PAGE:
The Markem-Imaje 5000 Series are high-resolution, large-character ink jet printers that work well on beverage applications with high-resolution bar code requirements. The 5000 Series has print speeds up to 583 feet per minute and the series uses the company’s Touch Dry Hot Melt inks. The machines work best on corrugate cases, trays and wrapping films, the company says.
As for laser printing on beverages, Markem-Imaje offers the 7000 Series in both 10-watt and 30-watt configurations. The series can print up to 1,000 characters per second.
Beard says the 7031 S laser works well on PET bottles because it uses a different wavelength that is more compatible with PET. The 7031 S can code one to three lines on up to 1,200 products per minute.
More companies are opting for laser coding on PET bottles because of cleanliness and cost, Beard says. With less raw material being used on PET bottles, Markem-Imaje says it has to be careful not to create pinholes in the bottles with laser technology.
“If the wall of the bottle is very thin and you don’t have a reliable method to put that code on there, you’re going to have to go back to ink,” Beard says.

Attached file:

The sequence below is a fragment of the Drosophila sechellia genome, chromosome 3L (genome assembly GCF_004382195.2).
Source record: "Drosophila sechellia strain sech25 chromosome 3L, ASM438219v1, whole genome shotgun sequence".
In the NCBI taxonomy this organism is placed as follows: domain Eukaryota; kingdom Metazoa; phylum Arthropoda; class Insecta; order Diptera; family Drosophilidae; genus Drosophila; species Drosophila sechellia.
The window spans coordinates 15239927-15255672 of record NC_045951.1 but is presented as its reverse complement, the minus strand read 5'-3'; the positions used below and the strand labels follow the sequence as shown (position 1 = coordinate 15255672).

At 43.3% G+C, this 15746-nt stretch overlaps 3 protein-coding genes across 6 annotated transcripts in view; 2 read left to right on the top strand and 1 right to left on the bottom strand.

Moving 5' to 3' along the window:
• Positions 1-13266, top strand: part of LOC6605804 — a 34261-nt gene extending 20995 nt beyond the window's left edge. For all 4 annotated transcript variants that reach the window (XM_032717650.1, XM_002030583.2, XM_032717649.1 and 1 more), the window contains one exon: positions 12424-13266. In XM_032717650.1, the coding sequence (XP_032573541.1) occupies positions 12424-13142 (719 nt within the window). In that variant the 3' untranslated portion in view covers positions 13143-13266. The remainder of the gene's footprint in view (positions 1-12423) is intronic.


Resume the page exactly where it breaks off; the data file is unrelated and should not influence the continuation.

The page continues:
The company’s 7000 Series uses lasers with 9.3 nanometer length to overcome the obstacle of less material, he says. The company also offers its 2000 Series Print and Apply labeling system. The machine has 4-inch and 6-inch printheads, which print identification labels for cartons and pallets.
Beverage Industry’s November issue highlights the 100-year advocacy of the American Beverage Association and what’s next for CEO Katherine Lugar and a new plastics initiative, Every Bottle Back. This issue includes a special report on craft beer, an Up Close With feature on PRESS hard cider and what is sparking innovation in natural colors. Read more about how protein is powering up beverages and how warehouses are using WMS and WCS systems to streamline operations. As usual, the latest trends in new products, packaging and ingredients are highlighted.